The first step to knowing if weight loss surgery may be right for you is to calculate your own Body Mass Index, or BMI. You just have to know your height and weight, and it takes less than a minute to do. Find out your BMI by clicking the button —>
What does the BMI mean
Here are the categories of BMI:
<18.5 = Underweight
18.5 – 25 = Healthy weight
25 – 30 = Overweight
30 – 40 = Obese
>40 = Severely obese
It may be emotionally hard to find out which category you fall into – and you’d be right to note that it is just a number. But think of it as a starting place, and if your BMI is high, perhaps now is the time to take action. Especially if your BMI is greater than 40 in which case I really encourage you to see a weight loss surgery expert. For people with diabetes, the BMI at which to consider surgery drops to 35.
Is weight loss surgery right for me?
As Dr. Hartley mentioned, weight loss surgery is the best option for many people who are excessively overweight – the people who are at risk for complications due to their weight – diabetes being the most prominent example but also including high blood pressure and obstructive sleep apnea. I won’t get into all the details, as there are lots of good resources for people who are overweight or obese (for instance, check here for good info from the National Institutes of Health – a source you can trust). But what struck me about my conversation with Dr. Hartley was when he said the resistance of people to getting weight loss surgery is still a real problem. And he isn’t trying to peddle unnecessary surgeries on anyone. He simply knows firsthand that surgery is the best solution for many people.
And don’t be too hard on yourself. Being overweight is not a character flaw. For most people, it is also not just a problem with overeating (although that is the problem for some). Rather, obesity is a complex chronic condition with lots of causes and contributing factors.
I’ll close with a few more things I learned from Dr. Hartley today about weight loss surgery:
Weight loss surgery may be the most effective treatment for diabetic patients who are obese. Some patients actually leave the hospital after the surgery without needing their diabetes medications anymore!
We used to think it did not matter when you did your surgery. We told people to just think about it and do it whenever you are ready. Doctors are reconsidering this due to more recent evidence that suggests that getting it done earlier leads to better longer-term health in patients with diabetes. So waiting for years and years to do the surgery may not be the best idea after all.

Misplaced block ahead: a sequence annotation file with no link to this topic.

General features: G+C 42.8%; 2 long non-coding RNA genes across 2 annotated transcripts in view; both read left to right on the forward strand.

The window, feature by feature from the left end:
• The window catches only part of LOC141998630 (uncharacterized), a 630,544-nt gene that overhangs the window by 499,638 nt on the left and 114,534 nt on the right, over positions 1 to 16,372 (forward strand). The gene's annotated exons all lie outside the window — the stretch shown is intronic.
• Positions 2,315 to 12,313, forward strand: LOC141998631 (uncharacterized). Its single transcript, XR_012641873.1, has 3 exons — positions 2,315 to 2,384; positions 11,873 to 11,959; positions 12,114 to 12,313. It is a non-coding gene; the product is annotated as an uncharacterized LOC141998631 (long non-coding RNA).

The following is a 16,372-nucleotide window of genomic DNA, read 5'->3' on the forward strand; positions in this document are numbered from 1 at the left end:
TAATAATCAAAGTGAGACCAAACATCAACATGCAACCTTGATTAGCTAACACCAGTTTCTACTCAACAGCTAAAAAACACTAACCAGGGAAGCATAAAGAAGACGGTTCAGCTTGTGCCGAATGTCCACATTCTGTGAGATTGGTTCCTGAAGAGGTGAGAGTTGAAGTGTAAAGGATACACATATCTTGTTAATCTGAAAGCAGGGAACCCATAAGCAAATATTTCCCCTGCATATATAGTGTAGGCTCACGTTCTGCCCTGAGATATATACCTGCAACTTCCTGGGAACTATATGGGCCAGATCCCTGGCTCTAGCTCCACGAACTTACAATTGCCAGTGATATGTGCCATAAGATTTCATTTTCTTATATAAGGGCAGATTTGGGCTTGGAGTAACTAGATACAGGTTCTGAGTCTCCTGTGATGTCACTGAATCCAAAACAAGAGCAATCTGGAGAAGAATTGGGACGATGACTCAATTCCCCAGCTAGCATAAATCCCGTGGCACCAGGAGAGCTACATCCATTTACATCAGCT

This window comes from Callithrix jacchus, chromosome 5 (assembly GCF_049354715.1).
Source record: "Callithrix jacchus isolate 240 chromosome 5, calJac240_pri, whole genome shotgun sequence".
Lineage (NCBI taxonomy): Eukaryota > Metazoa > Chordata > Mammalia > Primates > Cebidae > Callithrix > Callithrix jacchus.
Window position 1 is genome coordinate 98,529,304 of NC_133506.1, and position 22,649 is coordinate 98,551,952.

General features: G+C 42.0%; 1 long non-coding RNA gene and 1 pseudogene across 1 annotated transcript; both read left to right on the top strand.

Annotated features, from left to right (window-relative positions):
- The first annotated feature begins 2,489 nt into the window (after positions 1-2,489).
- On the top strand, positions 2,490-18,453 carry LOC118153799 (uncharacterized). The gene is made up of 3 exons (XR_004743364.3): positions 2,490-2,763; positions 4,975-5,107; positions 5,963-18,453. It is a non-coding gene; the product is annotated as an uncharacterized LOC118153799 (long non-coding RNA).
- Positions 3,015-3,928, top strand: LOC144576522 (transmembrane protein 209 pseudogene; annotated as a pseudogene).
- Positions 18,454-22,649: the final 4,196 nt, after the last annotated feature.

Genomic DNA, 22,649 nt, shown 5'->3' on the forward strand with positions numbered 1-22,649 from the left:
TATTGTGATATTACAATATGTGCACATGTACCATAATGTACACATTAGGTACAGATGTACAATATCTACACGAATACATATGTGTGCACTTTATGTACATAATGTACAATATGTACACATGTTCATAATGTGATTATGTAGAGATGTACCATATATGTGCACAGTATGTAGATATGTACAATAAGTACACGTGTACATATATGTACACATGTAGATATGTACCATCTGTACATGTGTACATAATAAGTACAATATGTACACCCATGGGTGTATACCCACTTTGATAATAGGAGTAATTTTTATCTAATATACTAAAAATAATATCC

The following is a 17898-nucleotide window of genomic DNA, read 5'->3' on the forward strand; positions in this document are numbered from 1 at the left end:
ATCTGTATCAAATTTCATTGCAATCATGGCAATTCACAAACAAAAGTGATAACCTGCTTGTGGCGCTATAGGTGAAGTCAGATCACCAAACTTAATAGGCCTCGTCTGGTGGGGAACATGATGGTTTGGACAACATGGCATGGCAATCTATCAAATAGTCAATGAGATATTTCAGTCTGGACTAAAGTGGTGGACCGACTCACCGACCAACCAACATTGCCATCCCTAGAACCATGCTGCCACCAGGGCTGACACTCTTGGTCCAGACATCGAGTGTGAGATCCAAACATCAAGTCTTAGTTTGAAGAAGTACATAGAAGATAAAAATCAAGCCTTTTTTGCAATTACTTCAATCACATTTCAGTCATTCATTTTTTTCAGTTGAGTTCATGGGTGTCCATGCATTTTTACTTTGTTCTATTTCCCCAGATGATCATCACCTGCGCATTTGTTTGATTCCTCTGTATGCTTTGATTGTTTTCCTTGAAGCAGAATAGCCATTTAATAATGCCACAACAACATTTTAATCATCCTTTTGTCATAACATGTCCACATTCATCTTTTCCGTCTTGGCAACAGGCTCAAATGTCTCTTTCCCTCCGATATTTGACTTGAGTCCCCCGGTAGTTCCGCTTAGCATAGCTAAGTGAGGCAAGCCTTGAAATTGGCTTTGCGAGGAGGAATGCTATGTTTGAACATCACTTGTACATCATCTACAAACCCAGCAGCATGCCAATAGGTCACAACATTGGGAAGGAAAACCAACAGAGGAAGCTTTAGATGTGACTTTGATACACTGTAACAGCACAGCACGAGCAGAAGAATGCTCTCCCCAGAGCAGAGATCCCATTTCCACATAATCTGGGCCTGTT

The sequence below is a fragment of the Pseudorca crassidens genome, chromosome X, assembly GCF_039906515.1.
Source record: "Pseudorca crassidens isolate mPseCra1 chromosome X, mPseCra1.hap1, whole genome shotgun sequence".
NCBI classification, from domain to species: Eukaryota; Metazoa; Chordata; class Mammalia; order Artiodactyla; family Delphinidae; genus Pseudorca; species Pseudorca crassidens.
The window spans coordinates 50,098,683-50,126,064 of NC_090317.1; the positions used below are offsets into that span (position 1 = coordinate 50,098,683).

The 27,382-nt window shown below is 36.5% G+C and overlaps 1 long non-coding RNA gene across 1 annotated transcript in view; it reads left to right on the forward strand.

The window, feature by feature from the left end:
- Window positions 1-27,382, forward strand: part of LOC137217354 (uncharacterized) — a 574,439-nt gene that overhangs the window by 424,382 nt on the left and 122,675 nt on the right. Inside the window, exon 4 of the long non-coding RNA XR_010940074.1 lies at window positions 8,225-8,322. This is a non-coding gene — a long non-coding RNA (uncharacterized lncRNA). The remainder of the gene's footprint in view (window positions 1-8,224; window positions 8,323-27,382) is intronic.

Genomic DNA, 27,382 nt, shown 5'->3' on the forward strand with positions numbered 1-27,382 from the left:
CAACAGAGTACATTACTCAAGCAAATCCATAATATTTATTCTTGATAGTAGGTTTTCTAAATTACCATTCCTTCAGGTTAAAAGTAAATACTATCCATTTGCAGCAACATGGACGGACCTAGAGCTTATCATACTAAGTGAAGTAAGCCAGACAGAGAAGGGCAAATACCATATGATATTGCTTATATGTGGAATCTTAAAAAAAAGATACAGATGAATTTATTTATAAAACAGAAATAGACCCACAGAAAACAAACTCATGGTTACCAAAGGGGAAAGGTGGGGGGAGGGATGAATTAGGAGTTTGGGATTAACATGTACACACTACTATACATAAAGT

The laparoscopic banding surgery, which showed great promise 10 years ago, is used much less today. The two more common surgeries are gastric bypass (Roux-en-Y), and vertical sleeve gastrectomy.
You can drink liquids without problem after weight loss surgery. One caller to the show was worried about being thirsty after surgery. Not to worry, you can still drink liquids normally as they just pass through your system just like they always did before surgery.
Loose skin can be a problem for some after weight loss surgery (to the degree that cosmetic surgery is considered), but for many people the skin does remodel back to a less bothersome condition over time.
If you are in Minnesota and want to take action on your weight . . . here is information on Dr. Hartley and his team at the Hennepin Bariatric Center.
Thanks for joining me on the air, streaming online, and on MyHealthyMatters.org!
Perhaps I don’t have to tell you that in the United States, the percentage of people who are considered overweight or obese continues to get larger with each year. I like to drive this point home when I am giving educational talks about health by showing a series of maps of the country from year to year, which clearly shows that this is becoming an epidemic.
Check out the percentage of obese people – those with BMI 30 or greater (Source: Behavorial Risk Factor Surveillance System, CDC).
You can get started bychecking your own Body Mass Index (BMI). It just takes a minute and knowing your BMI is the first step to take. Remember, >25 is considered overweight, and >30 is obese (or maybe a better term for all of this is “unhealthy weight”).
Wow. But it is more than a bunch of statistics. These are real people who are risk for diabetes, heart disease, sleep apnea, musculoskeletal problems, to name a few, not to mention the toll it can take on their sense of well-being, their relationships, their mood.
On today’s Healthy Matters (my weekly radio show), Natalie Ikeman, a certified Physician Assistant at HCMC’s Golden Valley Clinic, joined me in-studio to talk about strategies for losing weight, and specifically her new program, called The Great Slim Down.
Natalie grew up in Minnetonka, Minnesota, and attended the University of Minnesota for college and Augsburg College for her Master’s in Physician Assistant studies. She’s cool. She’s not judgmental. She’s smart. You’ll like her, trust me!